© 2007 Ian
© 2007 Ian C. Bloom
Beverly Hills Cop
a film by Martin Brest released through Paramount Pictures in 1984
Sometimes foulness offends and sometimes it obscures. Cursing can lend to a film a sense of realism, since in real life certain people curse all the time.
Of course, people don’t go to the movies for a shot of realism.
As the situation has stood for many years, the choice of curse words depends on the ratings goal. Since producers Simpson and Bruckheimer decided a PG crowd was not their target audience (or, more accurately, target impression) they sought the R (as PG-13 was not yet an option).
In their determination to batter the ratings board with expletives, the producers failed the story. Beverly Hills Cop plays much better on television. Here are some examples from the film to show why:
· The guy on the other end of the cigarette deal says “F___ this. Nice doing business with you” when the cops arrive. On television he says, “Uh, nice doing business with you,” which is better because it shows some fear of the cops. As it stands in the theatrical release, this guy is not that concerned, his nonchalant attitude indicated by his choice of language.
· Serge and Axel reviewing the $130,000 piece of art, which is airy and fun on TV, is rendered coarse when unedited. By having Axel say “Get the f___ out of here” instead of “Get the heck out of here” all sense of whimsy, that innocent Axel is marveling at this strange new world of California wealth, is gone.
· A minute later, Jenny Summers says “F.U.” to Axel in response to his mild insult regarding her age. The problem here is that she has got to be the good girl so that Maitland is a threat to her later in the film. This makes her too tough. (And cursing women are not attractive.)
· Axel accosts Victor Maitland in the latter’s office and says that Michael Tandino has been killed. Maitland says, with laughably fake concern, “Oh, my God—that’s…terrible! On TV Axel stays silent, like he’s not buying the act, and then Maitland says, “…And?” But in the theatrical release the humor and tension of the exchange is lost because of Axel’s own take on the situation—“It's f_____ up.”
· When Axel gets thrown out of the window, and the cops drive up to arrest him, he cusses up a storm, which lessens his appearance of innocence. Yes, of course he’s frustrated at the treatment he’s received, but the point here should be to emphasize the queer injustice of it all. His harangue concludes with, “What’s the charge for getting thrown out of a moving vehicle? Jaywalking?” That’s where the scene should end, with a joke, but instead we get another, “This is bull s___!” That kills the joke and also reinforces the idea that Axel is a hoodlum not deserving the police officers' sympathy.
· Soon Axel is discussing these matters with Beverly Hills’s finest. Taggart questions what Axel was doing, and Axel is belligerent, repeatedly saying “F.U.” until Taggart punches him. On TV however, the comment that really gets Taggart mad is Axel’s observation that Taggart has “a pig face.” Now if that was in the theatrical version, Taggart’s anger is more understandable. The repeated F.U.s are just a tired mantra to be professionally dismissed. But if Axel gets really personal, says he looks like a pig, and then, as they’re squaring off, yells an F.U., the final curse would come as a hammer blow inciting Taggart’s punch to the gut. Because of all the profanity, their exchange doesn’t reach its full potential.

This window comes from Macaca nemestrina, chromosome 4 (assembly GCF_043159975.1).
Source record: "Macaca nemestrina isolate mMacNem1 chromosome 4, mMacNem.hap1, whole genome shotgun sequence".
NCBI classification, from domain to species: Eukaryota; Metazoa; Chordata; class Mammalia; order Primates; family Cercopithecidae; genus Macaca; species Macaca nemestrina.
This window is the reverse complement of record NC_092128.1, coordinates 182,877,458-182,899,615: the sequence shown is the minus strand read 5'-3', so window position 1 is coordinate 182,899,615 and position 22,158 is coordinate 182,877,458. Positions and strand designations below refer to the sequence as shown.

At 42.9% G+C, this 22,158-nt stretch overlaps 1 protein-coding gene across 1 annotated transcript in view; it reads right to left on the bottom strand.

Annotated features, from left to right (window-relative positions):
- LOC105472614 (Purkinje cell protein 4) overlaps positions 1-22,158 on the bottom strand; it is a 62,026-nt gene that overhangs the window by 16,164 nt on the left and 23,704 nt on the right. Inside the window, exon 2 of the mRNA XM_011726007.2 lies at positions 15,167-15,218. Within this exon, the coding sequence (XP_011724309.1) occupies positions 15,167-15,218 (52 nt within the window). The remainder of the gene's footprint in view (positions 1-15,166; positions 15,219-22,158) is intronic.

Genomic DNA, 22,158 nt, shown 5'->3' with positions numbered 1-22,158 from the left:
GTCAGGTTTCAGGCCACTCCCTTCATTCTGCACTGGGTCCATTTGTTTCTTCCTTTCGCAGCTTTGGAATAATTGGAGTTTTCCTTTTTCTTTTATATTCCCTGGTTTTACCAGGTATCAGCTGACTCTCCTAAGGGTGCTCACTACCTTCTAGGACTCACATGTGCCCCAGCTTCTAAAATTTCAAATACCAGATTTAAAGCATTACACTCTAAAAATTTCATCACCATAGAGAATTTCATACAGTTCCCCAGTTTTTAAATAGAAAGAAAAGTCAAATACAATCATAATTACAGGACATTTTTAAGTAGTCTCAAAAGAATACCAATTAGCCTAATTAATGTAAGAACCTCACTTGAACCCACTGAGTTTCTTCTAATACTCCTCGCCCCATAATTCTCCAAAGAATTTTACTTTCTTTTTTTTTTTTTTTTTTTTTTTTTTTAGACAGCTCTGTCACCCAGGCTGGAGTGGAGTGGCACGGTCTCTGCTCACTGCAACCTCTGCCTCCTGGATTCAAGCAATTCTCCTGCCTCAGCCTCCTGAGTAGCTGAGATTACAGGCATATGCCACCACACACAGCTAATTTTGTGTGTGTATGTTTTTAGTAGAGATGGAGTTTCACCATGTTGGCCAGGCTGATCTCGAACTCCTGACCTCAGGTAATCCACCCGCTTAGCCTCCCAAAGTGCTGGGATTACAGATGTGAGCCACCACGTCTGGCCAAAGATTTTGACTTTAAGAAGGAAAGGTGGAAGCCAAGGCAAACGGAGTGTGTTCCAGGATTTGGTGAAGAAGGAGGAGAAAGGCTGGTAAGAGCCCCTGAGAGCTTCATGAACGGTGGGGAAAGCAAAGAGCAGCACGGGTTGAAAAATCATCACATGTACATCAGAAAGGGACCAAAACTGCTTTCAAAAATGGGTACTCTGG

· Later that day all three—Taggart, Axel, and Rosewood—find themselves sharing some drinks at a strip bar. A protracted joke about the guys being aroused is not funny and just stretches an already unlikely scenario past its necessary length. The point of the scene has got to be Axel besting the local cops at their own game, not showing the cops' discomfiture.
· Jumping way ahead, when the police converge on the Maitland estate, one brown car is in the mix. It is driven by the brown-suited Lt. Bogomil. On television we see him stoic as he prepares to do battle. But in the theatrical version he says, “Oh, s___!” which makes no sense, because we can’t understand what exactly he’s upset about. It also shows him kind of frazzled, and the short scene is far more effective with him totally in control, because we can see that he is the man Axel needs to finish off Maitland.
Television broadcasters have less artistic pretensions than filmmakers. Since they don't make the movies being shown, but are merely profiting on them, we can understand why they love to cut. Sometimes they even make films better.
Beverly Hills Cop is a buddy movie with a revenge narrative. The challenge is balancing the fun with the threats to arrive at an appropriate concoction of adventure leavened with humor. The slow-mo instant replay of the fruit truck being hit by the rig, the city bus doing a 360-degree spin in no relation to the truck chase, the double pop on Michael Tandino, and the shots of the topless stripper are all pandering and gratuitous, denying the story a chance for innocence. When Axel goes up against the slick hoods of Victor Maitland, he's assaulting the castle and rescuing the princess. It's an archetypal construct, and the climax comes when Lt. Bogomil, the unknown buddy in this buddy picture, aids Axel in eliminating Victor Maitland in self-defense (Maitland fires first!).
The operating principle for the film should be that Axel Foley, fish-out-of-water, doesn't know how to function socially in Beverly Hills, but he still knows how to be a great cop. And his unorthodox methods, cultivated in a city where fighting crime is more than an intellectual pursuit, produce a comic frission which provides the film with its funniest moments. But, sadly, the fun potential of the film is soured by a despondent cynicism. Overall, the movie is a frustrating near-miss, for all the wrong reasons.